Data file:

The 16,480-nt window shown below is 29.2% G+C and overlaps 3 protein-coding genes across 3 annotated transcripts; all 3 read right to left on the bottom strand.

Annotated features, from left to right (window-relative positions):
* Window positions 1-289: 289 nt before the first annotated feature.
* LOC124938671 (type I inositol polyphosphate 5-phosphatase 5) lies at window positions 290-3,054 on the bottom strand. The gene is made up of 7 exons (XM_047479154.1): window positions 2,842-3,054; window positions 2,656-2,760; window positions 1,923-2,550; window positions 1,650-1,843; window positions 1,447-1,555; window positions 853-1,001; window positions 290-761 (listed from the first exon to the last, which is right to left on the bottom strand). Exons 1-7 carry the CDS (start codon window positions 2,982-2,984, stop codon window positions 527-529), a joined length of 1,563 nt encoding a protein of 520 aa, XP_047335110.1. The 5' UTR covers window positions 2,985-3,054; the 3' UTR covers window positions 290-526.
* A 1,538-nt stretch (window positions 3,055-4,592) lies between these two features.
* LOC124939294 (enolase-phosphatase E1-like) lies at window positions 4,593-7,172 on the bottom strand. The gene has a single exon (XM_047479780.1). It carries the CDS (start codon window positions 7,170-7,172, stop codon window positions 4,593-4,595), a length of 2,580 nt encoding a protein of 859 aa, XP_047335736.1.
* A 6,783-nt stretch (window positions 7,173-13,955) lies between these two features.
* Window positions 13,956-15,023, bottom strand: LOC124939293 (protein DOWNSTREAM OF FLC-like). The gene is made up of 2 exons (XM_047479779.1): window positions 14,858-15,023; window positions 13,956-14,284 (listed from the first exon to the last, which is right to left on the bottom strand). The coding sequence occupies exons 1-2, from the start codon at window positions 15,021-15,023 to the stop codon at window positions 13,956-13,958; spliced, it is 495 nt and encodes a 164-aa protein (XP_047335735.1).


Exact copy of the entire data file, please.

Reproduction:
The 16,480-nt window shown below is 29.2% G+C and overlaps 3 protein-coding genes across 3 annotated transcripts; all 3 read right to left on the bottom strand.

Annotated features, from left to right (window-relative positions):
* Window positions 1-289: 289 nt before the first annotated feature.
* LOC124938671 (type I inositol polyphosphate 5-phosphatase 5) lies at window positions 290-3,054 on the bottom strand. The gene is made up of 7 exons (XM_047479154.1): window positions 2,842-3,054; window positions 2,656-2,760; window positions 1,923-2,550; window positions 1,650-1,843; window positions 1,447-1,555; window positions 853-1,001; window positions 290-761 (listed from the first exon to the last, which is right to left on the bottom strand). Exons 1-7 carry the CDS (start codon window positions 2,982-2,984, stop codon window positions 527-529), a joined length of 1,563 nt encoding a protein of 520 aa, XP_047335110.1. The 5' UTR covers window positions 2,985-3,054; the 3' UTR covers window positions 290-526.
* A 1,538-nt stretch (window positions 3,055-4,592) lies between these two features.
* LOC124939294 (enolase-phosphatase E1-like) lies at window positions 4,593-7,172 on the bottom strand. The gene has a single exon (XM_047479780.1). It carries the CDS (start codon window positions 7,170-7,172, stop codon window positions 4,593-4,595), a length of 2,580 nt encoding a protein of 859 aa, XP_047335736.1.
* A 6,783-nt stretch (window positions 7,173-13,955) lies between these two features.
* Window positions 13,956-15,023, bottom strand: LOC124939293 (protein DOWNSTREAM OF FLC-like). The gene is made up of 2 exons (XM_047479779.1): window positions 14,858-15,023; window positions 13,956-14,284 (listed from the first exon to the last, which is right to left on the bottom strand). The coding sequence occupies exons 1-2, from the start codon at window positions 15,021-15,023 to the stop codon at window positions 13,956-13,958; spliced, it is 495 nt and encodes a 164-aa protein (XP_047335735.1).